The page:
Crafted: The Hidden Stringway Posted on 03 Jan 23:22
Crafted: The Hidden Stringway
Having played a couple types of kendama and bought a couple more from various places, I knew I wasn't going to find the one that was exactly the weight and feel as what I'd envisioned unless I learned to make it myself. The first kendama I've ever turned was made of hardware store bought and super-course laminated red oak. Okay stuff to practice with as it's cheap and gets you acquainted with the thrills and chills of lathe turning kendama. I worked through the 36 inch long stock stock fairly quickly duplicating a basic ken shape, finding cups sizes, heights, proportions and then trying out new shapes. All the while learning better methods for chucking and finishing kens and sarados on the lathe. This translated quickly into turning tama as well so I could return the "borrowed" ones back on their original kens.
The first enclosed string kendama I turned was in December 2014. It was from a blank of 2 x 2 x 12 inch purple heart I swooped up from a woodworking store for $9 at the time. Testing new hardwoods for their known properties and translating them into kendama is only logical when you're looking to make your favorite "go-to" build. A cheap bit of purpleheart was as good a place to start as any. The core of the ken/spike tapers all the way down to the bottom cup as a continuous narrow cone profile. The suberi-dome (grip ridge) and the bottom cup ridge are shaped distinctly separate from the contour of the ken with the appearance of beveled rings. All of the cups are slightly larger than standard kendama by about 2 millimeters, for easier lunar and bird. The ridges are all lightly rounded instead of flat and the whole ken is sanded up to 2000 grit with a final soft-cloth dry burnishing. Leaves each ken super smooth and feeling great to hold even when I'm not playing it.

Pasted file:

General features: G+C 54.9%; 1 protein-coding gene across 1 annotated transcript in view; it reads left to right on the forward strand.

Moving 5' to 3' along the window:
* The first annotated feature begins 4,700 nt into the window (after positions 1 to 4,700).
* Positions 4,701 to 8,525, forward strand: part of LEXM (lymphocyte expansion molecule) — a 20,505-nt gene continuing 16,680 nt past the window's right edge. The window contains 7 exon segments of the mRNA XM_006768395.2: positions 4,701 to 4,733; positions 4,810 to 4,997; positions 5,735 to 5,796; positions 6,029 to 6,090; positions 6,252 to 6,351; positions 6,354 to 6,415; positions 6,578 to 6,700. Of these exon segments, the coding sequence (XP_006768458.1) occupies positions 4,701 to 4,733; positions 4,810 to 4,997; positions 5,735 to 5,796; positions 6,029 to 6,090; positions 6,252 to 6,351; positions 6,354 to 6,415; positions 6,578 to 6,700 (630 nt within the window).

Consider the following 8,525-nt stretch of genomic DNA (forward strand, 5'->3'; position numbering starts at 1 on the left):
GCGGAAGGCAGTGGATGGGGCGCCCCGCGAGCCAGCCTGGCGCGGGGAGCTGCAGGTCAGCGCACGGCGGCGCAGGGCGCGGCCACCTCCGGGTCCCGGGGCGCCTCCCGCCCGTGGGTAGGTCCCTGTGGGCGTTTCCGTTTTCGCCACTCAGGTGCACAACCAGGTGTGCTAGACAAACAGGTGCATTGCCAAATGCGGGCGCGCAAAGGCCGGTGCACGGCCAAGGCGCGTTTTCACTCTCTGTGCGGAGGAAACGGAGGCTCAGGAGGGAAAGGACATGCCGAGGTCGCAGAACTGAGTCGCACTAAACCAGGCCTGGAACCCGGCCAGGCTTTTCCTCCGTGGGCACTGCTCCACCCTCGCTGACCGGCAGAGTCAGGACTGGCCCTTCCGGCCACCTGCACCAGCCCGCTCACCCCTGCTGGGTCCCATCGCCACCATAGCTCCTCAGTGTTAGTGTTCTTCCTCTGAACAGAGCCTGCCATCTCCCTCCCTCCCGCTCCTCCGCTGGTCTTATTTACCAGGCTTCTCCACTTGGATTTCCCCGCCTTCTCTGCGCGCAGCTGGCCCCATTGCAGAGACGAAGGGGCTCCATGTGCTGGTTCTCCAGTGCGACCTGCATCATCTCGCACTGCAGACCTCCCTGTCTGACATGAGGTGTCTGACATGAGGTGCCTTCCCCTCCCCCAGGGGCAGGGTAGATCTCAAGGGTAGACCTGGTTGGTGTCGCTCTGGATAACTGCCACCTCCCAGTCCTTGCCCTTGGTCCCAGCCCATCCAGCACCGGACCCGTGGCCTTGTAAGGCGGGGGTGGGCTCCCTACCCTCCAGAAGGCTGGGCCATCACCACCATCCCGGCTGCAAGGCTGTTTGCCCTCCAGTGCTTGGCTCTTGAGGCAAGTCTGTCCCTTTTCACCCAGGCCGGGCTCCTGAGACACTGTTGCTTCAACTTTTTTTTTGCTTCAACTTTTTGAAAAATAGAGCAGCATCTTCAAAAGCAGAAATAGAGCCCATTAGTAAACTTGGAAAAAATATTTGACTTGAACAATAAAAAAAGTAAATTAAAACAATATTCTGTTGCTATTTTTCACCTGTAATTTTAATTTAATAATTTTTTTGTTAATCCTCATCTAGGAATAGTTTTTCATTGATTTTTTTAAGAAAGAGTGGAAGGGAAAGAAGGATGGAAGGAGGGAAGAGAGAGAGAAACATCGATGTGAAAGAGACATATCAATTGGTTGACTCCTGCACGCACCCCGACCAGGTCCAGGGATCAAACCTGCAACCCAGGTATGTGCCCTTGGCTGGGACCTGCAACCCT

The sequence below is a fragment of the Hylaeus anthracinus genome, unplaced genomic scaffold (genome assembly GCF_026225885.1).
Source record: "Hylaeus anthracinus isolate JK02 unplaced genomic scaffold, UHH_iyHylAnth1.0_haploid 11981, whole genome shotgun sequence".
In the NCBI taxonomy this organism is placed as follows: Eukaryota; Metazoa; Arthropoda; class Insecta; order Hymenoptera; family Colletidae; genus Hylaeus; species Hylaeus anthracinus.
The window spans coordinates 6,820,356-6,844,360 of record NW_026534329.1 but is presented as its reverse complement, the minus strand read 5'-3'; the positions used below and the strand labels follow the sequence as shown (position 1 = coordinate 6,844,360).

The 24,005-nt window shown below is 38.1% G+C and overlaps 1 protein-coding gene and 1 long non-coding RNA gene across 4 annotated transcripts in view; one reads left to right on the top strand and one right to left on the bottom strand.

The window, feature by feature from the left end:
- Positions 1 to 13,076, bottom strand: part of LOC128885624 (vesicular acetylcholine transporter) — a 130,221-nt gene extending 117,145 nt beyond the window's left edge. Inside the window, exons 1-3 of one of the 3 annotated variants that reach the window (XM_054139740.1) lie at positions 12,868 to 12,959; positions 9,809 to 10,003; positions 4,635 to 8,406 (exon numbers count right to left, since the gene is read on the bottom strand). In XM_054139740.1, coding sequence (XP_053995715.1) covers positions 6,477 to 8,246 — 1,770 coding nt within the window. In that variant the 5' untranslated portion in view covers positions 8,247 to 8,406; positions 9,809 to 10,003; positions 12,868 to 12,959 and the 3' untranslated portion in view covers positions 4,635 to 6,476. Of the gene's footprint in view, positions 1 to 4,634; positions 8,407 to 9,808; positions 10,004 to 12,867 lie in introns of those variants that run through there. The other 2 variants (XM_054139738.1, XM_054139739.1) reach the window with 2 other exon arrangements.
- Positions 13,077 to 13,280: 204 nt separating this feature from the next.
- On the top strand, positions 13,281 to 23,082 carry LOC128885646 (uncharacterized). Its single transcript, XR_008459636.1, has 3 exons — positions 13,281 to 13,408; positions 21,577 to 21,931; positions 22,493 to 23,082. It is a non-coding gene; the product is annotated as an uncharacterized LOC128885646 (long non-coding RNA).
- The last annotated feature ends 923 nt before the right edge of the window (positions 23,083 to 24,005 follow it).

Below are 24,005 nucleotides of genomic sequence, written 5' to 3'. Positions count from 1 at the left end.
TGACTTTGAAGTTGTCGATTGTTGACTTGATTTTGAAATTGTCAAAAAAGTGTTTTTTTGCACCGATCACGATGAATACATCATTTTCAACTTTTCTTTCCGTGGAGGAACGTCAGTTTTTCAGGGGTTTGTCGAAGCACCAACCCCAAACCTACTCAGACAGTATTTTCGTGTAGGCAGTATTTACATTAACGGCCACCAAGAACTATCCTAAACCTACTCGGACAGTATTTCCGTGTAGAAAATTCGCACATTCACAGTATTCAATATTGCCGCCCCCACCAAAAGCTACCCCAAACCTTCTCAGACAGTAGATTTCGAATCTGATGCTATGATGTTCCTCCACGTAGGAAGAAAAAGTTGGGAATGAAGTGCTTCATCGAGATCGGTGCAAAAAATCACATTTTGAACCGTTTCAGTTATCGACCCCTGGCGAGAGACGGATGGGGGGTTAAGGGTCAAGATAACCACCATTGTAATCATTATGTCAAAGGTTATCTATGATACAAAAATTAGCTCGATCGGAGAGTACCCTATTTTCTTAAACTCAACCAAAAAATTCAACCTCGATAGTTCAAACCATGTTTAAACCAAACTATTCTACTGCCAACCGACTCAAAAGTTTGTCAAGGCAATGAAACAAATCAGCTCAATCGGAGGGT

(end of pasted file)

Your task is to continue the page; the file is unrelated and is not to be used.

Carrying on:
While the ken in all of the photos isn't the purpleheart I started with, it was made in the exact same way, just one weekend later and out of a sweet and single blank of solid blank of Burmese rosewood. It looks like two different kens becasue it's got a super-rad 50/50 dark/light natural split of heartwood and sapwood. This stuff smells like rosewood when being worked. And for those of you who haven't smelled the Burmese variety before, think of bacon but more earthy. Yeah. Turning hardwoods you'll mostly wear a respirator, but it's fun to engage the senses when you get a chance and it's safe to do so. End of tangent.
The hidden string feature is purely an aesthetic adaptation based on the old S-17 style of kendama. I say this now, but at the time I was unaware of the older styles of kendama. All I knew was that I wanted to hide the knotted end of the string and have it seem to disappear into the kendama. Just one hole barely the size of the string thickness was all I wanted to allow.
I drilled the ken right where the sarado would cross over and sunk a counter/pocket there to afford room for the string knot. I took the sarado and carefully filed a path inside just wide enough for the string to pass through when sliding the ken into place. This prevents an ugly string-dent in the ken when they get re-strung and achieves the clean look I was going for as well as lefty-righty friendly stringing and wickedly easy swing up stilts for days.